Evolution and ecophysiology of leaf economics and leaf defenses across the wild sunflowers (Helianthus)
Mason, Chase Mathews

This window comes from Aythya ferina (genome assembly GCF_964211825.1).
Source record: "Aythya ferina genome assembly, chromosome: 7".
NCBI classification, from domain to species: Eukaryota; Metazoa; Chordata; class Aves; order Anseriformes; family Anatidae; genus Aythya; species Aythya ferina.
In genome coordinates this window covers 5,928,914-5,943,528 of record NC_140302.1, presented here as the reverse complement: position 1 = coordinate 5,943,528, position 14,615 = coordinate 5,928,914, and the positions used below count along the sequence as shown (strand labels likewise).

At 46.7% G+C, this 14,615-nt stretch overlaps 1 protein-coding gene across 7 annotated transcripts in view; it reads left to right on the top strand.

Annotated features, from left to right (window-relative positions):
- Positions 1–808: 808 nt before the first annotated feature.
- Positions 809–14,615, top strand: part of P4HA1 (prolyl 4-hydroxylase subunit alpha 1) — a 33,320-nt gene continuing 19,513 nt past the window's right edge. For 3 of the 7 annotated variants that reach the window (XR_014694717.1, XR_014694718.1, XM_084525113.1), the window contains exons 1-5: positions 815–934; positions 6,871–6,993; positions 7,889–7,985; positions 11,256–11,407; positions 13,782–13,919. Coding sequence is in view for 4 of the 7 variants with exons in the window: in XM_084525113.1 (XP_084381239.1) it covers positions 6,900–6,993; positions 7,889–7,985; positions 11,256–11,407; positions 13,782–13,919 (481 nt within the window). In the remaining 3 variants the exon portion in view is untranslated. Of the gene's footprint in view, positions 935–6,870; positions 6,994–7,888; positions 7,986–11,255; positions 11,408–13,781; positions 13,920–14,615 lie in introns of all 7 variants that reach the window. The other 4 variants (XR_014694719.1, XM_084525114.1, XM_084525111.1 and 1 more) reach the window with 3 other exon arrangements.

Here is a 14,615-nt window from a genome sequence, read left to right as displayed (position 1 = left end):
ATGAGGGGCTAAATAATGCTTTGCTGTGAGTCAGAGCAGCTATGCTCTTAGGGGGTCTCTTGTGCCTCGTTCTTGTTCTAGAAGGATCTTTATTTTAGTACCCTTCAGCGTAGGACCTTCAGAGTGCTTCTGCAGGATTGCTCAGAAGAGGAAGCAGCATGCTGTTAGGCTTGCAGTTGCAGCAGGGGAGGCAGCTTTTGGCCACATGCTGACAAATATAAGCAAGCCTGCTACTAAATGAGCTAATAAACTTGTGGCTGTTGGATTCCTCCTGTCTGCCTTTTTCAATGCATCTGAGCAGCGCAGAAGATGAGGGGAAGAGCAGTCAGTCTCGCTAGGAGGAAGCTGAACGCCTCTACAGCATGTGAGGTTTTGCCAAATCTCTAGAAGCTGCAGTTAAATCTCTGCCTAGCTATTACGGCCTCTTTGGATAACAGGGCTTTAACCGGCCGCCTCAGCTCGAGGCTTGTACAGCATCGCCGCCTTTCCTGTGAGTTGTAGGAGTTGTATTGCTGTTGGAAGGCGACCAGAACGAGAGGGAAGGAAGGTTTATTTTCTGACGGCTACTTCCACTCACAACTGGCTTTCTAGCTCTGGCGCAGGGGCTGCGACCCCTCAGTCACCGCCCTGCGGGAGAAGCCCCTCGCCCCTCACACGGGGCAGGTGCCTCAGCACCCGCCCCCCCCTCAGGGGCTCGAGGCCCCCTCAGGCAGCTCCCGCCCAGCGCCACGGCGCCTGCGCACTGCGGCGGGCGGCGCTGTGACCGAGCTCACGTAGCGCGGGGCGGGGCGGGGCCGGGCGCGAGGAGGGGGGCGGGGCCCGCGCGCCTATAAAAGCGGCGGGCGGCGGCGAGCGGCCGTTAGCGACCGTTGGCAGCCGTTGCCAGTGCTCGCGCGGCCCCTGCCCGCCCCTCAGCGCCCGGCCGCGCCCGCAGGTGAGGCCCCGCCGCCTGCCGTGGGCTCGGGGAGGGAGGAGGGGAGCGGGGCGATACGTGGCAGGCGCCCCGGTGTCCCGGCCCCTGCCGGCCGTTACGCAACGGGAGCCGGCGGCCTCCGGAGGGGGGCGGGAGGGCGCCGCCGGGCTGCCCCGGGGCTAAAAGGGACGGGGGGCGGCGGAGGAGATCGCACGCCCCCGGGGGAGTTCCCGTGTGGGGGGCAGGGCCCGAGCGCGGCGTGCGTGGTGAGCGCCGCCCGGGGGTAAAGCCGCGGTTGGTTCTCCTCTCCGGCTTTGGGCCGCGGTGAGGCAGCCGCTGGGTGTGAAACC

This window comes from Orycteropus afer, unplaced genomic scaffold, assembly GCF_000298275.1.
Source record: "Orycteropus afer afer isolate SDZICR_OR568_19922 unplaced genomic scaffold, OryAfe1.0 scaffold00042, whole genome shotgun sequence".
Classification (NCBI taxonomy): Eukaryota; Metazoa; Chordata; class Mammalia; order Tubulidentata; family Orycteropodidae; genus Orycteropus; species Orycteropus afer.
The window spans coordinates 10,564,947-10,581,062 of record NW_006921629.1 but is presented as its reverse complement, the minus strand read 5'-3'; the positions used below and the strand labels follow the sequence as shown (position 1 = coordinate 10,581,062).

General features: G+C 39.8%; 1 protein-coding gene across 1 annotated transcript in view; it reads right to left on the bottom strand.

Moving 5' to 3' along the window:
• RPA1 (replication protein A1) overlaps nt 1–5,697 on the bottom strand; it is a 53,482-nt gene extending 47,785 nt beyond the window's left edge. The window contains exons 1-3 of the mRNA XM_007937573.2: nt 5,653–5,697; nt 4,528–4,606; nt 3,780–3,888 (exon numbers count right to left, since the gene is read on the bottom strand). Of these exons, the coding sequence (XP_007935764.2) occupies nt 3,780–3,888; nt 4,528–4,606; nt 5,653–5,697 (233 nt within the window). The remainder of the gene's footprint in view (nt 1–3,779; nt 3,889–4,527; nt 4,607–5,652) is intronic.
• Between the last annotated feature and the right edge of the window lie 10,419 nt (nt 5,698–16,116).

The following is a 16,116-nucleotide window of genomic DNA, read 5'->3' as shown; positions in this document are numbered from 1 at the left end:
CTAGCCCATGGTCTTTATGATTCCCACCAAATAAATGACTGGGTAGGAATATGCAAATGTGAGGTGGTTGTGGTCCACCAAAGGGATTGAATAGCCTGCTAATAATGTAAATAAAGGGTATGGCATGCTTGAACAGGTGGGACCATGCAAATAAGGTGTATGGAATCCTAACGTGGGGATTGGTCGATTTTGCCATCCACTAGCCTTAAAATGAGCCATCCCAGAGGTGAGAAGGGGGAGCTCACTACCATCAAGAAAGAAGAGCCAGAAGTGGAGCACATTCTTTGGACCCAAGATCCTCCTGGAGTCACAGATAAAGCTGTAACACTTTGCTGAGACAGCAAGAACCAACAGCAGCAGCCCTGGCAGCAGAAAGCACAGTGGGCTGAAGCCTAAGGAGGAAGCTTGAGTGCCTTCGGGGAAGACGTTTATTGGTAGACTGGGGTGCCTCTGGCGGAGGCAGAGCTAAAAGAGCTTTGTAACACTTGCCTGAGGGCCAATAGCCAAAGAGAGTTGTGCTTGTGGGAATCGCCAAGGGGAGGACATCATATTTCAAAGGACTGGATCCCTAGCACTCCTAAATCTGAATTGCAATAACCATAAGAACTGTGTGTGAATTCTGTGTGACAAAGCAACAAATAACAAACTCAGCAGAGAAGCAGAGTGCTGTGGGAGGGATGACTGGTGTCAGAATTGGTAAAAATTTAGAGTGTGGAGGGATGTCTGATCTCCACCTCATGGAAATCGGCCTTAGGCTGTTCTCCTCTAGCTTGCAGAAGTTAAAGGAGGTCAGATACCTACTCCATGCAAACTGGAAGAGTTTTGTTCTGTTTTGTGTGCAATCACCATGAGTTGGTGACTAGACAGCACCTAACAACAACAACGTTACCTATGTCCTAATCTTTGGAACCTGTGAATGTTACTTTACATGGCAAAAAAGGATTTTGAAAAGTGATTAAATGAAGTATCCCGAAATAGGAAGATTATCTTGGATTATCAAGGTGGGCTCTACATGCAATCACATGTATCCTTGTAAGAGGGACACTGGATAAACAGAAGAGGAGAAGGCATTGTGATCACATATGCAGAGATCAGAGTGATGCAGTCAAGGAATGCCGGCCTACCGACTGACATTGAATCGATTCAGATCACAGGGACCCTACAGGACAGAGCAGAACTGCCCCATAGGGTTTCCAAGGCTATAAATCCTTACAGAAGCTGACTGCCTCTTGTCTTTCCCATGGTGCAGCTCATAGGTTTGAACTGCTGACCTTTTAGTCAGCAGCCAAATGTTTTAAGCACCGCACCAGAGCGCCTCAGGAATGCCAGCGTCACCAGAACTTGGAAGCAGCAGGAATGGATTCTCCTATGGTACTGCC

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This dissertation focuses on the evolution and ecophysiology of leaf economics and leaf defenses in the diverse herbaceous genus Helianthus (the sunflowers). Members of the genus have radiated into a wide variety of habitats across North America and possess a concomitant broad diversity in growth form, life history, and leaf physiology. This work addresses questions regarding variation in leaf economics and leaf defenses at multiple scales: ontogenetic variation within individuals, microevolutionary differentiation among populations, macroevolution among closely-related species, and macroevolution across plants globally. Two chapters examine ontogenetic variation in leaf economics and leaf defenses, respectively, finding that leaf economic strategy shifts strongly with whole-plant development and that leaf defense investment and leaf economic strategy are intrinsically linked at the leaf level. Two more chapters use a phylogenetic comparative approach to explore the evolution of leaf economics and leaf defenses, respectively, across the genus in relation to environmental gradients in temperature, precipitation, and soil fertility. Most of the leaf-level trade-offs at the core of the leaf economics spectrum are found to exist at the macroevolutionary scale across Helianthus species, as well as at the microevolutionary scale among populations within species. However, several major deviations from expectations exist in both trait-trait relationships and associations with environment, suggesting that evolutionary dynamics in herbaceous plants are not well-represented by the global leaf economics spectrum paradigm. The evolution of leaf defenses across Helianthus suggests high evolutionary lability and few trade-offs among defenses. Investment in both physical and chemical defenses is associated with more resource-conservative leaf economic strategy, mirroring findings at the ontogenetic scale. A final chapter uses phylogenetic structural equation modeling to test the generality of the mechanistic functional relationships among leaf economic traits across evolutionary and ecophysiological scales. These analyses find no need for an unmeasured latent trait to explain global leaf economic trait covariation, as suggested by previous work, and that physiologically intuitive models best explain trait relationships across scales in Helianthus. Together this dissertation investigates variation in leaf physiology in response to both abiotic and biotic forces, and contributes to our understanding of key features of plant evolutionary ecophysiology.